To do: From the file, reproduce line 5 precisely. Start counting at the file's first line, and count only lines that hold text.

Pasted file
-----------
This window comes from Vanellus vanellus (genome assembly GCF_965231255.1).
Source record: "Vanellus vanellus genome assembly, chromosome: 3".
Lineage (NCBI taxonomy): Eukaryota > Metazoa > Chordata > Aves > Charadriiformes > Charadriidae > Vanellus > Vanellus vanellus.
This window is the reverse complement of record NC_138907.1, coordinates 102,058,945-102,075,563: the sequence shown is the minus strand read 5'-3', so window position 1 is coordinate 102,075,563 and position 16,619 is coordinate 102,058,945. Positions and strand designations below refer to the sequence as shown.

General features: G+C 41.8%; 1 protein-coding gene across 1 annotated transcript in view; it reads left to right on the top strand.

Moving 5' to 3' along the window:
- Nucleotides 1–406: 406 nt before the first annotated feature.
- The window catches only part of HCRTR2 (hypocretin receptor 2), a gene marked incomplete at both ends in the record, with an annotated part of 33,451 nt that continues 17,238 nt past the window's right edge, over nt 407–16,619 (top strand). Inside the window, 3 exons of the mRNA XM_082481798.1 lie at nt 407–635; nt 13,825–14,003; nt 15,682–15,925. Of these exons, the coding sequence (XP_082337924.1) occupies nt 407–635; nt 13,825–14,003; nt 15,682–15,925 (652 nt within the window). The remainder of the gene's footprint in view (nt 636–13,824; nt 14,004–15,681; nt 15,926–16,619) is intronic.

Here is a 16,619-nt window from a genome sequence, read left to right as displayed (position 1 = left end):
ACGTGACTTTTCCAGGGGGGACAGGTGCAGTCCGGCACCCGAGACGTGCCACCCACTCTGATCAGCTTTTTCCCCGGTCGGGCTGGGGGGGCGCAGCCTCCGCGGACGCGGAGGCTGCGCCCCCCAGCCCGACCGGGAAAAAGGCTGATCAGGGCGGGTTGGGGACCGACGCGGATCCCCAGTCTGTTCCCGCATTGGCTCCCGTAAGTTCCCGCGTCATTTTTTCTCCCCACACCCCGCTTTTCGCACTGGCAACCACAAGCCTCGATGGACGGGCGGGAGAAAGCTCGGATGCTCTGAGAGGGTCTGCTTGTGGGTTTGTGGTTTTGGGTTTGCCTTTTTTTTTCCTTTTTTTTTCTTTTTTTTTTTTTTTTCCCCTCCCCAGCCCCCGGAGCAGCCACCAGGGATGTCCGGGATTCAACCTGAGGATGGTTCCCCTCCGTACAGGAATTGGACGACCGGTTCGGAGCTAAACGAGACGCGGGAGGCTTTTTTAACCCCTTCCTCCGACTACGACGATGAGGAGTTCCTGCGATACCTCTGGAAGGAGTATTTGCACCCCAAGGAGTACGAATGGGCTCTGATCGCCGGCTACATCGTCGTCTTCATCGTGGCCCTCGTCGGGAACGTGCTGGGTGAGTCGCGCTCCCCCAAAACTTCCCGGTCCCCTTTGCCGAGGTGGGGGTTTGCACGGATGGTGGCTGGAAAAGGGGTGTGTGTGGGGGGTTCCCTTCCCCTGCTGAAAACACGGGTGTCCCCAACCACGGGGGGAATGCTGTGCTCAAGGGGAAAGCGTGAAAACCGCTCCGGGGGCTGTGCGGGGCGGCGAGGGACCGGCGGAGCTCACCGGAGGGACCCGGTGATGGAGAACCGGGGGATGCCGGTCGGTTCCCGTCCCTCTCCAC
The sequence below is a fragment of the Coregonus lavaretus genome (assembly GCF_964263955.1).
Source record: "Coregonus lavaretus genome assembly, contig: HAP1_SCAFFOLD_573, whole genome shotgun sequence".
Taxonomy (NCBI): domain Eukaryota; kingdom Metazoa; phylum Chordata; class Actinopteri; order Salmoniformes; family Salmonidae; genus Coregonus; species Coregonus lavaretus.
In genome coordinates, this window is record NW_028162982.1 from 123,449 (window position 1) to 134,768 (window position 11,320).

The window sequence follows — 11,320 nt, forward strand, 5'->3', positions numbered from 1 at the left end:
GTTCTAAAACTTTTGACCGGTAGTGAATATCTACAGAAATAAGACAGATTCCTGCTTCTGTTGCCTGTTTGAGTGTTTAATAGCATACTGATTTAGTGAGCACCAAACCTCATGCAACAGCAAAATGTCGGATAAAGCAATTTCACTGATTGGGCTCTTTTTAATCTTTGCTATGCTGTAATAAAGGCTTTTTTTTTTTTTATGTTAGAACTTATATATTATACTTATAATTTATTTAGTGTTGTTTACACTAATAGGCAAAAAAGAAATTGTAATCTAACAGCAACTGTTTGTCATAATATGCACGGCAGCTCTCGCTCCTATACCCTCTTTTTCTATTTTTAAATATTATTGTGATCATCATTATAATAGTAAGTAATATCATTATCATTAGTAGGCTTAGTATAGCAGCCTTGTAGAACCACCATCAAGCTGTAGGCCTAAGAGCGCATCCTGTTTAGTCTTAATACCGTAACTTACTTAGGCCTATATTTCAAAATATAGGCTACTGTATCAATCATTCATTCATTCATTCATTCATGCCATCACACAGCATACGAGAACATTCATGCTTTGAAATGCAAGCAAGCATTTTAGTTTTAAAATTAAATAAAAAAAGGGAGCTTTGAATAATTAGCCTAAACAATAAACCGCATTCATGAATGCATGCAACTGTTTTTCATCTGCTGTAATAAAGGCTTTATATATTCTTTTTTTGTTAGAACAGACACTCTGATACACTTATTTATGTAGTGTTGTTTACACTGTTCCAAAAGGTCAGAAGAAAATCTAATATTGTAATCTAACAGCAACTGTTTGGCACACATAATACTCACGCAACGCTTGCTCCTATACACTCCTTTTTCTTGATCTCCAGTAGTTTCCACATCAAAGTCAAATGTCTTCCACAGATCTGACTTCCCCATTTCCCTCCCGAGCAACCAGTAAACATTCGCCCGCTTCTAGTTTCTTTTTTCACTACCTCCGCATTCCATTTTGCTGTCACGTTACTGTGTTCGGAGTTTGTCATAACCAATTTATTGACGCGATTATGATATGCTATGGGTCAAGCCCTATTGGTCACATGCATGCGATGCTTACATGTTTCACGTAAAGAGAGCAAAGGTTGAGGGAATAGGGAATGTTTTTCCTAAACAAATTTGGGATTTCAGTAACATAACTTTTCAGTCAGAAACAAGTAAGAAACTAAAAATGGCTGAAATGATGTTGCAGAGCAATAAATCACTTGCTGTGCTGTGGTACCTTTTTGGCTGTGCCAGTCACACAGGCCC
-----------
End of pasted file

General features: G+C 41.8%; 1 protein-coding gene across 1 annotated transcript in view; it reads left to right on the top strand.